Exclusivity in those circumstances does not suggest anti-competitive conduct. According to the Court, it only suggests that the defendant “offered a better deal” by providing a broader and deeper range of services, and that the plaintiff simply choose not to duplicate those services.
District Court Cannot Reject Credibility Findings by Magistrate Judge without De Novo Hearing
Jackson v. United States, No. 16-2470 (June 16, 2017)
The Court addressed the novel question in this Circuit: In deciding to reject a magistrate judge’s report and recommendation, can the district court rely on its own credibility findings of witnesses who testified only before the magistrate judge?
Jackson filed a Sec. 2255 petition claiming ineffective assistance of counsel. He alleged that his lawyer mistakenly told him that he would be ineligible to receive a reduction under the Fair Sentencing Act if he pleaded guilty. He claimed he went to trial because of that mistaken belief, where he was convicted of drug-related offenses. His post-conviction claim was referred to the magistrate judge for an evidentiary hearing and issuance of a report and recommendation. The magistrate judge heard from three witnesses, including Jackson and his former lawyer. Jackson asserted his lawyer told him that the FSA reduction would not apply if he pleaded guilty; his lawyer testified that he had no such conversation with Jackson and that Jackson always insisted on going to trial. The magistrate concluded that Jackson’s testimony was the more credible and thus found that his lawyer’s assistance was constitutionally deficient. He issued a report recommending that Jackson’s petition be granted.
In reviewing the transcript from the evidentiary hearing before the magistrate, the district court came to a different conclusion. It believed that Jackson’s testimony was “self-serving” and that Jackson was a “hard head who would heed no advice [from his lawyer].” The district court did not conduct any evidentiary proceedings itself and did not, of course, observe the witnesses live.
Under the Federal Magistrates Act (28 U.S.C. § 636), magistrates may conduct hearings and issue proposed findings of fact and recommendations. The district court judge must then make a “de novo determination” as to any part of the report to which objections were made. The Supreme Court has held that the Act does not require the district court to hold a de novo hearing when accepting a magistrate judge’s credibility findings. United States v. Radditz, 447 U.S. 667, 675-76 (1980). But the Supreme Court left open the question of whether a de novo hearing is required for a district court to reject those findings.
Joining the other circuits to have addressed this issue, the Seventh Circuit held that the district court was wrong to reject the magistrate judge’s credibility findings without conducting a de novo hearing. By doing so, the district court “effectively denied the evidentiary hearing” that was ordered. This holding goes beyond the context of post-conviction proceedings. It would apply to any case referred to a magistrate judge to conduct an evidentiary hearing – civil or criminal. A district court in this circuit now cannot reject the credibility findings of the magistrate judge without conducting what in effect would be a retrial on those facts.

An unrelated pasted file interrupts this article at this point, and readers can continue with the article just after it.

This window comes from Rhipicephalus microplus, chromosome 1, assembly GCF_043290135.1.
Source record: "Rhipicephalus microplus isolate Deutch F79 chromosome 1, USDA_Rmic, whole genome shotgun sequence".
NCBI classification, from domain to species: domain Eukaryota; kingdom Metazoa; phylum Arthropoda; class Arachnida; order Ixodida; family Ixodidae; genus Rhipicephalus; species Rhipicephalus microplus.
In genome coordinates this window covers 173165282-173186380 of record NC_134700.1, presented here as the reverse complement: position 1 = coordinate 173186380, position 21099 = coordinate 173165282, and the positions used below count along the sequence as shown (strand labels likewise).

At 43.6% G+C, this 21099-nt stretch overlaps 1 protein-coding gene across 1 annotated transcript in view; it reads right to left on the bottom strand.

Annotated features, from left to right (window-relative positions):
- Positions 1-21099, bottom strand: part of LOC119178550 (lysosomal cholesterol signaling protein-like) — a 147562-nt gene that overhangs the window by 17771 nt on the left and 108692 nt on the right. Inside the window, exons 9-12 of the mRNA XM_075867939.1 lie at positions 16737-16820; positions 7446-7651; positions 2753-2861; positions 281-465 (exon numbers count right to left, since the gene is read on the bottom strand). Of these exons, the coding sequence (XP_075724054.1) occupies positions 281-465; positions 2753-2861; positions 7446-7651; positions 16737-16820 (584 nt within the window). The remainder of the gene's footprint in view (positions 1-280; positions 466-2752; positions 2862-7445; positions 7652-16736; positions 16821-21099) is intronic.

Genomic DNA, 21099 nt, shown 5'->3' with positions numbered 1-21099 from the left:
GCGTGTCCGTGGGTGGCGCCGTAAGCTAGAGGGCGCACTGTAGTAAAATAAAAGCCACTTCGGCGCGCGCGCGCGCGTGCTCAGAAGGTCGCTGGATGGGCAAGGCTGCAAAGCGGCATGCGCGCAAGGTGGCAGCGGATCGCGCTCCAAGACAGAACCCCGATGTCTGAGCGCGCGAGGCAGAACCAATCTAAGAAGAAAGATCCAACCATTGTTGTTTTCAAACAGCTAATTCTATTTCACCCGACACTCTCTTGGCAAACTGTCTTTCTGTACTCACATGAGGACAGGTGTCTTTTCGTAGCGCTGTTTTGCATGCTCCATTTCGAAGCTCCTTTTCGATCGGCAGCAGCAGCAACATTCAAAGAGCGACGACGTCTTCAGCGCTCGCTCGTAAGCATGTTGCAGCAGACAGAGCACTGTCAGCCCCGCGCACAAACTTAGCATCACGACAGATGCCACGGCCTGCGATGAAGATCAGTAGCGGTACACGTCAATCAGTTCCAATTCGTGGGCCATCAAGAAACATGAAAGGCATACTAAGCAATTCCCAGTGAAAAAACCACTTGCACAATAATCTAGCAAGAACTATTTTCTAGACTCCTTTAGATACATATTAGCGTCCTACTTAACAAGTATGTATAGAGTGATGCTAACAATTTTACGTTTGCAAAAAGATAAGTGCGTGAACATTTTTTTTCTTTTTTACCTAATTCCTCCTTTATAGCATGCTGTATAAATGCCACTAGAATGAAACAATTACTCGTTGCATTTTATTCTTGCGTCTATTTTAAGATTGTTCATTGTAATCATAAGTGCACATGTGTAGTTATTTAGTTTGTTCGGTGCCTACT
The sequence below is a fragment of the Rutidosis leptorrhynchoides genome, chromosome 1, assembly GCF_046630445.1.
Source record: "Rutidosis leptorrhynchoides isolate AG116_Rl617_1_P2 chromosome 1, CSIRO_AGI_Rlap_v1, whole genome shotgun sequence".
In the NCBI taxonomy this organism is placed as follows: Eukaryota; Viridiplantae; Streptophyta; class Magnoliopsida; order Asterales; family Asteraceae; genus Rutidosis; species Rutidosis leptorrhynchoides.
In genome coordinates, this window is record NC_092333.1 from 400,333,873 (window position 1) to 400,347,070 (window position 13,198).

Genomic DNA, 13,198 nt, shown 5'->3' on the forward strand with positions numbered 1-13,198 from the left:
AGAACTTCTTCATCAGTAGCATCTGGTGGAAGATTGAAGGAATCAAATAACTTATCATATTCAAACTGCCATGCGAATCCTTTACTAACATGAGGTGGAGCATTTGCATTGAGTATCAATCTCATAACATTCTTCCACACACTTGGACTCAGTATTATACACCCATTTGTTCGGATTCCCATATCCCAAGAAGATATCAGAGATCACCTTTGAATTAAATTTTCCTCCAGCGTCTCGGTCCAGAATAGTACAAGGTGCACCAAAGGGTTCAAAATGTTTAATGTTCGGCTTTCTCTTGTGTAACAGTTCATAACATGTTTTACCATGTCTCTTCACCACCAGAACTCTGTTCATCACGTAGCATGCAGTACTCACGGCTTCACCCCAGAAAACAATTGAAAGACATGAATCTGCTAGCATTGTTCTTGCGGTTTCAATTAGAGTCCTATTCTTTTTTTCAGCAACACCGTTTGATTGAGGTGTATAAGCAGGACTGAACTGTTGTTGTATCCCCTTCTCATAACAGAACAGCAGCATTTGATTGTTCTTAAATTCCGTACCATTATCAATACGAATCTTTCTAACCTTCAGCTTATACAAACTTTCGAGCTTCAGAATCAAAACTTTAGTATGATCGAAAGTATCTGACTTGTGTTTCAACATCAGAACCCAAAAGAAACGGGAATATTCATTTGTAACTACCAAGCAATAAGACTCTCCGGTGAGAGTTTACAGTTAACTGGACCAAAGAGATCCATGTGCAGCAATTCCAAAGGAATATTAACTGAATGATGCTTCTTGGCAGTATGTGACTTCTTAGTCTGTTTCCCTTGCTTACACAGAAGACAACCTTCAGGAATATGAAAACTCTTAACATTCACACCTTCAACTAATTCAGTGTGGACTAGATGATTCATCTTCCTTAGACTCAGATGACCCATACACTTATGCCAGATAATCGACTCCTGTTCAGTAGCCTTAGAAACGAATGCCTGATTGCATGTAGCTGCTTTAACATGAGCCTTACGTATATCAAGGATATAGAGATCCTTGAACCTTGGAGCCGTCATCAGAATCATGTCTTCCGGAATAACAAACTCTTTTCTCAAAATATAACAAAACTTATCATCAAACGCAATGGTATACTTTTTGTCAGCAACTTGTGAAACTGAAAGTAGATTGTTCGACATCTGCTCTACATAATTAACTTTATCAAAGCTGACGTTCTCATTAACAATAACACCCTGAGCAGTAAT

Contempt Conviction for “Missing Witness” Argument is Cautionary Tale for Defense Lawyers
United States v. Ogoke (Appeal of: Leonard), No. 16-1297 (June 22, 2017)
Michael Leonard vigorously defended Ogoke in his fraud case – perhaps too vigorously. Ogoke’s co-defendant and alleged co-conspirator Okusanya pleaded guilty before trial and became a government cooperator. The government did not call Okusanya at trial. In closing argument, Leonard focused on the government’s burden of proof and its failure to call Okusanya: “If the government had something from Okusanya to support the idea that [Ogoke] did it, you would have heard from the grand schemer, Mr. Okusanya.” Unfortunately for Leonard, the Court had entered a pre-trial order prohibiting the defense from “commenting on the government’s failure to call any witness” unless it made a prior showing that the witness was particularly within the government’s control. Because Leonard made no showing to that effect, the district court sua sponte charged him with criminal contempt, of which he was convicted following his own trial.
The Court affirmed Leonard’s contempt conviction. Although Leonard claimed that he had forgotten about the order, the Court found sufficient evidence to the contrary. Of particular importance was that Leonard was an experienced defense lawyer who should have known the general rule that defense counsel “may not argue an adverse inference from an opposing party’s failure to call a witness, absent a showing that the witness was available only to that party.” That warning should be heeded by all defense counsel. Particularly in the heat of trial, counsel’s arguments about the government’s failure to meet its burden of proof may come dangerously close to commenting on the government’s failure to adduce particular testimony. Of course, counsel must do their zealous duty – but they should always be aware of where the court may perceive the line to be drawn.
This article was first published in the June 2017 issue of the Seventh Circuit White Collar Litigation Update on the 7th Circuit Bar Association’s website.Loeb & Loeb partner Corey Rubenstein authors this monthly newsletter containing helpful summaries and practice pointers for key Seventh Circuit Court opinions involving civil and criminal white collar matters.